Canon ambassador Eliška Sky explores everyday issues through surreal images

Eliška Sky
(Image credit: Eliška Sky)

When you enter Eliška Sky's website, you can tell she has an eye for photography and a mind for creativity. From the age of 16, Eliška has viewed the world through the lens of her camera, using shadow and light as a way of exploring her thoughts, feelings and motives. 

As a visual artist and Canon ambassador, Eliška's work is bold, playful and engaging. It's also often surreal and driven by deep-rooted issues she's passionate about, including climate change and the environment. Her images challenge gender roles, fashion and form in a way that is both powerful and thought-provoking.

Never shying away from all creative aspects of her photography, Eliška likes to involve herself in the styling, set design and of course, concept of her images. Her work has been featured in Vogue Italia, Vogue Czechoslovakia and the British Journal of Photography

With exciting new projects in the pipeline that explore technology and connection, Eliška is as busy as ever, but she took the time to have a chat with Digital Camera World about her creative process, what it means to be a Canon Ambassador and what camera kit helps her to create at her best.

Eliška Sky
Eliška Sky

Czech-born, London-based Eliška is an award-winning visual artist and art director, who uses the medium of photography and film. Her bold, colorful and unique style explores themes such as consumerism, beauty and environmental activism.

How does it feel being a Canon Ambassador?

It feels great to be part of the brand which I use for 14 years! I enjoy being an ambassador and travel promoting art and photography, have various workshops, talks and exhibitions. On a personal level, it’s great to meet fellow photographers and students, and be part of the photography community.

What inspired the series Parasites and what images are you most proud of?

Parasites was inspired by UN sustainable development goals. My long-term theme in photography is sustainability, environment and the SDGs represent the focus for a better future for me. That’s why it was a great inspiration for this project, and I would love to continue it further.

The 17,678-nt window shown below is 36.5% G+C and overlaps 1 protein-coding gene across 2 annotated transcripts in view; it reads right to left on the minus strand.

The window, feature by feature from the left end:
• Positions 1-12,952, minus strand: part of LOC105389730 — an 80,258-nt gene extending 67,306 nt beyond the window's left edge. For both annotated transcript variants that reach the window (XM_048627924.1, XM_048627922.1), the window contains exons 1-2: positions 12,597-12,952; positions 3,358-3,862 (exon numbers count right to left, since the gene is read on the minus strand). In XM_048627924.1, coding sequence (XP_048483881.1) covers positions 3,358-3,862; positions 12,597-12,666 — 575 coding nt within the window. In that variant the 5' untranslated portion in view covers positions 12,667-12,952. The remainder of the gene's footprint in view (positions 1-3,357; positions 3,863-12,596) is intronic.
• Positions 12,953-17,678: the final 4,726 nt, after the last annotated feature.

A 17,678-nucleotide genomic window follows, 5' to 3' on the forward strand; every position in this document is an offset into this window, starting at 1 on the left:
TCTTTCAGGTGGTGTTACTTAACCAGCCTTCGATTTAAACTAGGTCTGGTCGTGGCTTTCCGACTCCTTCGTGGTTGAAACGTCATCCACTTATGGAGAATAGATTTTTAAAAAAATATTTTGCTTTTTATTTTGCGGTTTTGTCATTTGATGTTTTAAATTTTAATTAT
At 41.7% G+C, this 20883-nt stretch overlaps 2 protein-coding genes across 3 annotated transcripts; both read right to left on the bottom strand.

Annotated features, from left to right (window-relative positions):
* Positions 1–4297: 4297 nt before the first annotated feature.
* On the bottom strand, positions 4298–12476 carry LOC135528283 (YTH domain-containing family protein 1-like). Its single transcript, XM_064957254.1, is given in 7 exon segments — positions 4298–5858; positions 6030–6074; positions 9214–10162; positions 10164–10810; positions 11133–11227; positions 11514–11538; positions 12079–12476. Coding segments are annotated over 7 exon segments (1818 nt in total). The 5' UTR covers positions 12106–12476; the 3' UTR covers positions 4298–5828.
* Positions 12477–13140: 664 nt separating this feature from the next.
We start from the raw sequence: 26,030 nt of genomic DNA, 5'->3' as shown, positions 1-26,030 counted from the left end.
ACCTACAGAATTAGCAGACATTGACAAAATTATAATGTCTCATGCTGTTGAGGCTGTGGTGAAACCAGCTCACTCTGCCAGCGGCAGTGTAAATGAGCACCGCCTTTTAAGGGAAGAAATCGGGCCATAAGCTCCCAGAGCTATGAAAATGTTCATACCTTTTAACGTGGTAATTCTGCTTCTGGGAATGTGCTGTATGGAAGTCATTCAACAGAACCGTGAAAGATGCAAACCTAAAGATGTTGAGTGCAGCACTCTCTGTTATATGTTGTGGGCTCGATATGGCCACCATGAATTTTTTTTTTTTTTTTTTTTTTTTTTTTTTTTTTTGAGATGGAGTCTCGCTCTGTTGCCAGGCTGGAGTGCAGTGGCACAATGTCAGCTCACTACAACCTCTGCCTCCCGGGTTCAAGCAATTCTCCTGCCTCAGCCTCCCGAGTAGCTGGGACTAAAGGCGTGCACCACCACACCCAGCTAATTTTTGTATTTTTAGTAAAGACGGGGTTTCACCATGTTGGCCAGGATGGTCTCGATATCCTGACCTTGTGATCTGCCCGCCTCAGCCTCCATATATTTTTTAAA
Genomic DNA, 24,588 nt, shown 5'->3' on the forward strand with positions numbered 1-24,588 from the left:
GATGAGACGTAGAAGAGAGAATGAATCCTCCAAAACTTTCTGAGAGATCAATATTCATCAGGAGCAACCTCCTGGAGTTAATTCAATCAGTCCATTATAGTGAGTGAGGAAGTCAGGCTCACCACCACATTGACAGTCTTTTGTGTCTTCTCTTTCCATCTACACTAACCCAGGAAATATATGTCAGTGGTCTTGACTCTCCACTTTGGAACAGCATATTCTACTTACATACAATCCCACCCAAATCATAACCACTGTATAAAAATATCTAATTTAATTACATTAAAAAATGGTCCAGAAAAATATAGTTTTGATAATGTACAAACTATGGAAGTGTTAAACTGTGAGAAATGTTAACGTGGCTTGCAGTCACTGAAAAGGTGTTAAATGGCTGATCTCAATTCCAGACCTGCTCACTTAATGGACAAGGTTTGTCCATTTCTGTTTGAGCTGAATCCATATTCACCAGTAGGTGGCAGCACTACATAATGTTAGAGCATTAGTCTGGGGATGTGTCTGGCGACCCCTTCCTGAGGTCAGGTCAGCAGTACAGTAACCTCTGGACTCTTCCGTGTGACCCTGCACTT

It’s hard to pick the most favorite images, but I’m very proud of the group shots, where dancers created one sculpture together. That sends the message of unity and collaboration for me, which is a need for accomplishing the UN sustainable development goals.

Talk us through your creative process, from initial idea to final photo?

The idea comes first and then I work on the research and preparation. I usually make the mood board from inspirational photographs and illustrations and then make my own sketches. In this particular project, I also worked on creating the set design. 

I resourced the wooden panels and painted the sky with clouds on them, made the wooden windmill from garden fences and braided the hair headpieces. The important part was to find the team. I connected with the choreographer Jorge Antonio who cast the dancers and worked on the poses and movements. The stylist Medhini Kar then worked on finding sustainable young designers and included the ‘white collection’ from Central Saint Martins fashion design students which is all based on recycling and upcycling.

Who is the most exciting client you've ever worked with?

It’s hard to pick just one, as each collaboration brings something new where I can grow and push my creative skills further. There were definitely a couple of milestones in my career. One of my first dream collaborations was with Vogue Italia and my online editorial Elves stories which I shot in Iceland with model Niko Riam. Incredible Icelandic landscapes, natural light 24/7 and an amazing team.

Next was an editorial for Vogue Czechoslovakia, the cover story for Numero Russia with Martha Hunt shot in New York and photographs of actress Rose Leslie. My big success is the project Womaneroes which celebrates women and diversity of body types. It got featured by the British Journal of Photography in its Ones to Watch issue and was exhibited in large format at Phest Festival in Italy.

Eliška Sky